Speaking of which, playing Super Rush online has players create or join rooms to tackle Standard, Speed or Battle Golf. This works well enough and has plenty of customisable lobby settings, but players looking for longevity in this title through online play will be disappointed. There aren't any dedicated modes like tournaments or ranked play, so even when playing with friends online, it just feels empty.

Screenshot for Mario Golf: Super Rush on Nintendo Switch

The notion that Mario Golf: Super Rush feels lazily thrown together is accentuated by the fact that its visuals are some of the dullest Nintendo has released this generation. Textures struggle to keep up, even when there's no action for performance to compete with. Character animations are limited and uninspired. Environments feel empty and forgettable, even with Mario-themed obstacles spread about. Frame rate drops are also far too frequent, even when playing Standard Golf where there are no big effects or distractions. Special dashes do add charm and excitement to the available characters, but even some of their special shots are just unimaginative. The victory or defeat poses that each character performs at the end of a hole are comprised of the most basic animations and sound effects, causing even the occasional hole in one to feel lacklustre.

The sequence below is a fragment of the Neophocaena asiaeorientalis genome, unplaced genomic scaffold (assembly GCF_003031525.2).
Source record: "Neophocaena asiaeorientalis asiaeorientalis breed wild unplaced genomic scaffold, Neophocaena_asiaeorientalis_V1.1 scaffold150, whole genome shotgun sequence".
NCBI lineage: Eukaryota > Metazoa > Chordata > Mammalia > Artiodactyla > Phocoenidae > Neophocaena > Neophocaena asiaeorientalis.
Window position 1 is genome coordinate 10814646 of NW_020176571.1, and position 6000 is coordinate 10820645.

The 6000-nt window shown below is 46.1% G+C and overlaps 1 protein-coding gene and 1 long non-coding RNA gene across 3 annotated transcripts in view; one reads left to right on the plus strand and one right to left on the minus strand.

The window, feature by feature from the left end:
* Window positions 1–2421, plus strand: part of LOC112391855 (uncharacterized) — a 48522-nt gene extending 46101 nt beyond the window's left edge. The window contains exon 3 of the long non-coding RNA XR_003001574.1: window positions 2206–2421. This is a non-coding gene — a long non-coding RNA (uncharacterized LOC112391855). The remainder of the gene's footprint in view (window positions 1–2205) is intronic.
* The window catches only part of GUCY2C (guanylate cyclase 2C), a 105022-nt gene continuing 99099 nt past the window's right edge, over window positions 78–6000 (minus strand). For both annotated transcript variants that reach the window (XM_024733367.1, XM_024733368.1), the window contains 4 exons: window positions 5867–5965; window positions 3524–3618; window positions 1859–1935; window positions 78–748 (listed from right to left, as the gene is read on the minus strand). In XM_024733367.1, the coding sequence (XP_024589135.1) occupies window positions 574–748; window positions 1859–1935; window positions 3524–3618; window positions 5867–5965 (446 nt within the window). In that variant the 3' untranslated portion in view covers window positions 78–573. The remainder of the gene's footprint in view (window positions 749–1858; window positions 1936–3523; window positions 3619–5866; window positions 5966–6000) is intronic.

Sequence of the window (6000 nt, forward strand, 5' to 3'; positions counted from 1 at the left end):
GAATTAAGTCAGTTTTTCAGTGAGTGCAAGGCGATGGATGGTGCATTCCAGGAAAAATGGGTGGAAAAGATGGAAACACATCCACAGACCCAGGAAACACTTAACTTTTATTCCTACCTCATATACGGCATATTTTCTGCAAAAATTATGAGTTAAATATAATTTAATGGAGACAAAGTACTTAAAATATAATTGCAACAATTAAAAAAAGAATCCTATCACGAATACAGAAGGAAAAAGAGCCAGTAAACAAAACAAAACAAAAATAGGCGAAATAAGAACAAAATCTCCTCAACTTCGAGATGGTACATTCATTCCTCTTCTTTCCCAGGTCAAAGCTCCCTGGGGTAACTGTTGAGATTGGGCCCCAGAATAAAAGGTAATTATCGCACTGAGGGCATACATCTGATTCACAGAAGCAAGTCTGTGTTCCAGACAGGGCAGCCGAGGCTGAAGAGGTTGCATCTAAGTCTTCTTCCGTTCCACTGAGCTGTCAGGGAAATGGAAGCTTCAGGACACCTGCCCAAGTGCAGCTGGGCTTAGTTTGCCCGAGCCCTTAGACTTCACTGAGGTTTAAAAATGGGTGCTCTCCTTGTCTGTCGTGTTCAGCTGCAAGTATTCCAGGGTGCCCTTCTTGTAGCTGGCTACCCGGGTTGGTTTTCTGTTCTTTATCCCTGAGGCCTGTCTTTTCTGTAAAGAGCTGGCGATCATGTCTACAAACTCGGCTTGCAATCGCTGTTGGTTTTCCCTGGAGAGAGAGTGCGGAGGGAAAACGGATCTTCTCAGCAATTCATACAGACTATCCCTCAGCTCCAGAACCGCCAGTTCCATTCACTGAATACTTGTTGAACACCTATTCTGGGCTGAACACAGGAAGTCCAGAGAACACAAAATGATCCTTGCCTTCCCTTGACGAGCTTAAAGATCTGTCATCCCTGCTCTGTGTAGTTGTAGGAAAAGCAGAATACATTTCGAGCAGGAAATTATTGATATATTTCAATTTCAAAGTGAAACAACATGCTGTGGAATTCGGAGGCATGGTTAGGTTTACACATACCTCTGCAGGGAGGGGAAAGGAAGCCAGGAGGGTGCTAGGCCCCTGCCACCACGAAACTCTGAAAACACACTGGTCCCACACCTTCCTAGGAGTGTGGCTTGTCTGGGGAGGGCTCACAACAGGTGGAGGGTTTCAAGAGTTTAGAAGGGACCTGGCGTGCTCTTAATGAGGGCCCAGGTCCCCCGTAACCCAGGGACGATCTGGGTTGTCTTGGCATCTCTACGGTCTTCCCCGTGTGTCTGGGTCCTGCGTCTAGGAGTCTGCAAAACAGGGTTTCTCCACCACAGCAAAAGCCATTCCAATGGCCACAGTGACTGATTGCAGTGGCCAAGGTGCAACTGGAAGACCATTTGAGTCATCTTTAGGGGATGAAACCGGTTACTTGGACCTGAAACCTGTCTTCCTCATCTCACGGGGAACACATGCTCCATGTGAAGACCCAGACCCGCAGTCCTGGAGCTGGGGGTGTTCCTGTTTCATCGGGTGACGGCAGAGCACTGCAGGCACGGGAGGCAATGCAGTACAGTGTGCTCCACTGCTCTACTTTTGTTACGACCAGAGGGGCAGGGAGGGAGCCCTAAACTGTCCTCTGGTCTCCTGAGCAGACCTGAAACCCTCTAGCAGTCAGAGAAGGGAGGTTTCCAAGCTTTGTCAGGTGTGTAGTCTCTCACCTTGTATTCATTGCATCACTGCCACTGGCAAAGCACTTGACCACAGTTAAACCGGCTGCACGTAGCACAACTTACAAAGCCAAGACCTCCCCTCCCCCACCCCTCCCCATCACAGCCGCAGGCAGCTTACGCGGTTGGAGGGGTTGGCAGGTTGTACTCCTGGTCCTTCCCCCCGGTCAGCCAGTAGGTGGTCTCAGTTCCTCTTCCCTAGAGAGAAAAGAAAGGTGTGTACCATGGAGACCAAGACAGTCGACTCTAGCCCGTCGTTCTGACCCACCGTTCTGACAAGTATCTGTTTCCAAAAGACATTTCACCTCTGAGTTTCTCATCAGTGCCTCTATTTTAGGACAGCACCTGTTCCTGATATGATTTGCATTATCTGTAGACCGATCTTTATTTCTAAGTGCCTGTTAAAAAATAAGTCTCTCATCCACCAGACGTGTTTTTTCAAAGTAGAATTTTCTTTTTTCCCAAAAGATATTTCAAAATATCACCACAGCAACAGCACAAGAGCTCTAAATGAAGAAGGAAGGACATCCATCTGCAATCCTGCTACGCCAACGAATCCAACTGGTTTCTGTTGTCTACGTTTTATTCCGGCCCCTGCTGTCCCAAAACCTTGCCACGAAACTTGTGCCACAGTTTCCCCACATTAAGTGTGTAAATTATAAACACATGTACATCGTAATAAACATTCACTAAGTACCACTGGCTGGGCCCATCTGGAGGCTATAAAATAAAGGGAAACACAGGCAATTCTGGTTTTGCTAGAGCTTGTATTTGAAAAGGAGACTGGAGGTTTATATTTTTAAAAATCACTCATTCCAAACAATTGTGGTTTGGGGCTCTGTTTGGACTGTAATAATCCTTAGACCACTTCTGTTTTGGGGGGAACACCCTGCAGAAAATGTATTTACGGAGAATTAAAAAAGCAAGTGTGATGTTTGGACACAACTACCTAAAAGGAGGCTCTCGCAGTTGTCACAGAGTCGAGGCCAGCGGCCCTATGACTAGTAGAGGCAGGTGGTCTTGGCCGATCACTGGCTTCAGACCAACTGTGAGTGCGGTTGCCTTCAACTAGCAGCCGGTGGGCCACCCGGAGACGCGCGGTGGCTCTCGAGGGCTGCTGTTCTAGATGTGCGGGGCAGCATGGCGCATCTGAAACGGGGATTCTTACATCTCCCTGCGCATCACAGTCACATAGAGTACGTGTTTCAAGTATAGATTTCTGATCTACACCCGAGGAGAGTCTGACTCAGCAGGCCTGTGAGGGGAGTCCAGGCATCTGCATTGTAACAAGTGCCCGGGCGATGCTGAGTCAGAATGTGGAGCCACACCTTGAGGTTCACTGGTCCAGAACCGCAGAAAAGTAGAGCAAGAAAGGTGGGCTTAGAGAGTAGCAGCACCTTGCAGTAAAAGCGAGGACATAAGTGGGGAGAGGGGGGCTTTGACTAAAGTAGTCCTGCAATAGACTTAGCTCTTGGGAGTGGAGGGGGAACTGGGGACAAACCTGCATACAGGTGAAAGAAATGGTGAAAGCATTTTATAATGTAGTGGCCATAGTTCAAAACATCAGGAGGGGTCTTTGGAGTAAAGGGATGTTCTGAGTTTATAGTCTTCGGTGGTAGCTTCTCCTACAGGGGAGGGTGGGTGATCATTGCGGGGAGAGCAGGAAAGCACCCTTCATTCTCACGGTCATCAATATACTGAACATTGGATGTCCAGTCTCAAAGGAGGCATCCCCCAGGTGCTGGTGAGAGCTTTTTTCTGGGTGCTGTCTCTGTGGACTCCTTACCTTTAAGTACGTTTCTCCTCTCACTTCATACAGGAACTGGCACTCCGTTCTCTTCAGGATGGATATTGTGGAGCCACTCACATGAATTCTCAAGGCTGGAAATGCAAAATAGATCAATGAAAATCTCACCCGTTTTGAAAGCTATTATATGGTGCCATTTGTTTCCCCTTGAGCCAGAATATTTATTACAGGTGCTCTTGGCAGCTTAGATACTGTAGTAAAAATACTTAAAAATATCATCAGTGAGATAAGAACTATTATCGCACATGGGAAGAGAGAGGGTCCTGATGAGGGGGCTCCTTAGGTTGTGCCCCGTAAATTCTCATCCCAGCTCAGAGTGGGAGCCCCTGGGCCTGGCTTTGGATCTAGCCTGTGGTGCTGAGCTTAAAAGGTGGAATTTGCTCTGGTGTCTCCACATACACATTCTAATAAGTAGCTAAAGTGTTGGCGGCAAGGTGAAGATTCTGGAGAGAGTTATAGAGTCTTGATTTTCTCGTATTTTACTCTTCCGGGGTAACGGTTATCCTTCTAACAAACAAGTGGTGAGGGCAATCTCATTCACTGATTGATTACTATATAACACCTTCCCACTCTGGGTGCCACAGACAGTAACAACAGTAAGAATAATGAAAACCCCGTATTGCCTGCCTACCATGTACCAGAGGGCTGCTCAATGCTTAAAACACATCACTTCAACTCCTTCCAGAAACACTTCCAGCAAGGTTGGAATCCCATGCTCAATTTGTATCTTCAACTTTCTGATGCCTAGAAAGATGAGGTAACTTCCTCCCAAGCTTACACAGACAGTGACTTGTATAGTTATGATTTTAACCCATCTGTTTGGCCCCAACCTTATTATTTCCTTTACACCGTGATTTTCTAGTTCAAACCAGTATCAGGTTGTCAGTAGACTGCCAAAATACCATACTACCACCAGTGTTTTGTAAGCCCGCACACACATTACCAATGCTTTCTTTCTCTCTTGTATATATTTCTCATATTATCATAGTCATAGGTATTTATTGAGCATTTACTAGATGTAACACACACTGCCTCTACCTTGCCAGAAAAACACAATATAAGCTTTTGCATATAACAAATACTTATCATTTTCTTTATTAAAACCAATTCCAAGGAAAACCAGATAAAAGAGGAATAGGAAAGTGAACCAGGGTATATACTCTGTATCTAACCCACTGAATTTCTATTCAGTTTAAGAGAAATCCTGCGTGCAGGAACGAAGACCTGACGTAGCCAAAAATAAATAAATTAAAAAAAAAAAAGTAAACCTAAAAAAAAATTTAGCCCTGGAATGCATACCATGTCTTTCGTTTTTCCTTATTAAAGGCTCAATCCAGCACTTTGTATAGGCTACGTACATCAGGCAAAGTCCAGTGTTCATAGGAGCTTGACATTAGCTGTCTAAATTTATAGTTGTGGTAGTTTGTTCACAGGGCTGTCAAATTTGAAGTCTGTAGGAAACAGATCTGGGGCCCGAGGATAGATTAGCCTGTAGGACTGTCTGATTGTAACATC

Strangely, character design also feels half-cooked. Most characters sport new golfing attire, but some are just the basic models seen time and time again. For every Waluigi in a suit or Daisy in a polo, there is a Yoshi wearing...nothing? Donkey Kong with his same old tie, Boo just being Boo. This may just be nitpicking but when these oversights degrade the overall presentation of the game, it reinforces the feeling that this title has just been thrown together on a whim.

Screenshot for Mario Golf: Super Rush on Nintendo Switch

Cubed3 Rating

Rated 5 out of 10


Mario Golf: Super Rush plays as well as it should and introduces some exciting elements to the long-running series. Playing with the right people can make for a fun time… but that's about it. A poorly executed Adventure Mode, overall lack of creativity and no incentive to keep playing all make for a disappointing package that is more of a step backwards for the franchise. The promise of free DLC updates may alleviate some of these issues, but when looking at it as a full-priced first-party Nintendo product, Super Rush simply isn't up to par.









C3 Score

Rated $score out of 10  5/10

Reader Score

Rated $score out of 10  0 (0 Votes)